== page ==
Beijing and the Great Wall
The cities of Beijing and Shanghai are interesting to compare. While Shanghai is a relatively new city (only a couple of hundred years), many of its skyscrapers have sprung up on and around the old street plans. In Central Beijing, on the other hand, is over 3000 years old but many street blocks have been almost completely redone in the last 10 years. The avenues around Tiananmin Square and the Forbidden City are wide and grand. In the background is the Novotel where we stayed. (We also saw a clear blue sky for the first time since we left Australia!)
Alex and James at Tiananmin Square which was filled with tourists, vendors and other decidedly non-political types when we were there.
As has often been the case, our family of four western children attracted lots of curious chinese photographers. Alex had his own photo shoot.
We took advantage of a stiff breeze and plentifully available kites to launch a paper eagle skyward.
Everyone had a hand in trying to keep the kite from doing a nose dive. Here Valerie takes her turn. There were a number of other kite flyers including this rather ominous shark kite that is seen creeping up on our eagle.
Alex accompanied Ed and Catherine to a Confucian (left) and a Bhuddist (right) temple under protest. He did, however, get a very nice little bell souvenir. As in Japan, bells are often wrung before you begin a prayer to insure that the god(s) are awake and listening. We think Alex intends to wake his sisters with it instead...which is not too far off if you consider that Sophie is much like Kali, the goddess of death and destruction, if you wake her too early.
The Beijing "Opera" a traditional tourist event and the occasional of much high-pitched singing, sword twirling and baton juggling.
For our tour of the Forbidden City, Alex took along a sketch pad and pen (all on his own). He did a number of very nice sketches of the walls and rooflines of the old Imperial halls and palaces. The object of this drawing was the central gate leading to the largest square in the palace.
In the Forbidden City there are so many things to see that the only certainty for our group was that we would have to rest often and that even while sitting down there would be things to see (note the ornate ceiling).
Here is the whole group at the Central Gate. Joining us on this leg of our trip were Ed's father, Chris, brother Don and sister-in-law Suzanne, his sister Susan and a distant cousin, Betty, with whom we've travelled before.
The ornate throne rooms in the Forbidden City were used for various formal receptions.The main throne room on the left was quite familiar since it appears much as it did in the film "The Last Emperor" about the last emperor of the Qing dynasty. Pu Yi was deposed in 1911 at age 7, when China became a somewhat short-lived republic. The room at the right had a decidely lighter feel.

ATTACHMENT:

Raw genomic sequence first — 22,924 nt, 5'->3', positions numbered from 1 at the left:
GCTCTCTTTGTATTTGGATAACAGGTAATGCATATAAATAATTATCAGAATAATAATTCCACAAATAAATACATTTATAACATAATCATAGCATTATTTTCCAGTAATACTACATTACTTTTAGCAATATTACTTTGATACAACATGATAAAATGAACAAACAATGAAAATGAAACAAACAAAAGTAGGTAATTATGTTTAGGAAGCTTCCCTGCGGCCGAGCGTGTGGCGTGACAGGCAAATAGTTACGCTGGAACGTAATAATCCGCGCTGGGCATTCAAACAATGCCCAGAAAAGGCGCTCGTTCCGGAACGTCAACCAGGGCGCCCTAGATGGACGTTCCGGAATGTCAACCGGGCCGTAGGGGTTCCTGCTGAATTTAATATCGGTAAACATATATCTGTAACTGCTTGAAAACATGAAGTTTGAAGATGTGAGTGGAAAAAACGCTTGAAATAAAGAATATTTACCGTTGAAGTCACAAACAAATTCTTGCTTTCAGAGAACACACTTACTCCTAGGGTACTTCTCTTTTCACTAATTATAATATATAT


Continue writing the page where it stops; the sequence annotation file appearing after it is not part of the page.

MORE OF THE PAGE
The main plaza of the palace with the grand hall in the background. The sea of yellow umbrellas behind Valerie and Alex is a particularly well prepared Japanese tour group. The day was quite hot with the temperature in the 80s (F).
We had the services of a guide during our day in Beijing. Chen Ha uses an Anglicized name - (Grant) as is the habit of many Chinese (and also Mongolian) guides. He was very helpful, resourceful (see below) and full of information about Beijing and surroundings. He good-naturedly ribbed us about what we possibly could have found to do in Shanghai for two and a half weeks that we had only one day to spend in Beijing. He also put up with all the whining about the long walks.
The tour of the Forbidden City, at 2 hours and many stairs, was a bit too strenuous for Chris so he opted for a cart ride to our final meeting point and seat in the shade (arranged via cell phone by Grant).
At the Great Wall, to the Northwest of Beijing, Grant also arranged for Chris' alternate transportation for the climb up the hill to a cable car using a wooden chair four poles and some spur-of-the-moment entrepreneurs.
The Great Wall is the sum of about 7000 kilometers of fortifications that run between China and Mongolia. It served not only as a barrier but also as an early warning system that could pass messages of approaching invasion by means of smoke and fire. Predominantly Han, China has been successfully invaded only thrice: by the Mongols, the Manchurians and the Japanese. Of course the Mongol Yuan dynasty lasted about 150 years and the Manchu Qing dynasty lasted 200 years. The Japanese were there just long enough to make quite a few enemies..
This scenic section of the wall was practically empty of tourists when we were there.
The Lambert dynasty at the Great Wall.
About a kilometer and a flight of 474 steps later we were at the upper limit of the tourist area and had a beautiful view for our efforts. Susan, Alex and Valerie made it all the way up, while James and Sophie stayed behind to entertain the vendors and the rest of our group.
Alex celebrates his hike with a cola and a friend. This woman accompanied us to the top and sold us drinks. After it was clear we weren't going buy any more, she still stayed and took our picture, cleaned up the trash left by other tourists and then politely left after counseling us to take care on the steep stairs.
As usual, Valerie had to be first both up and down the wall during our hike. Here she leaves us in the dust on the way home.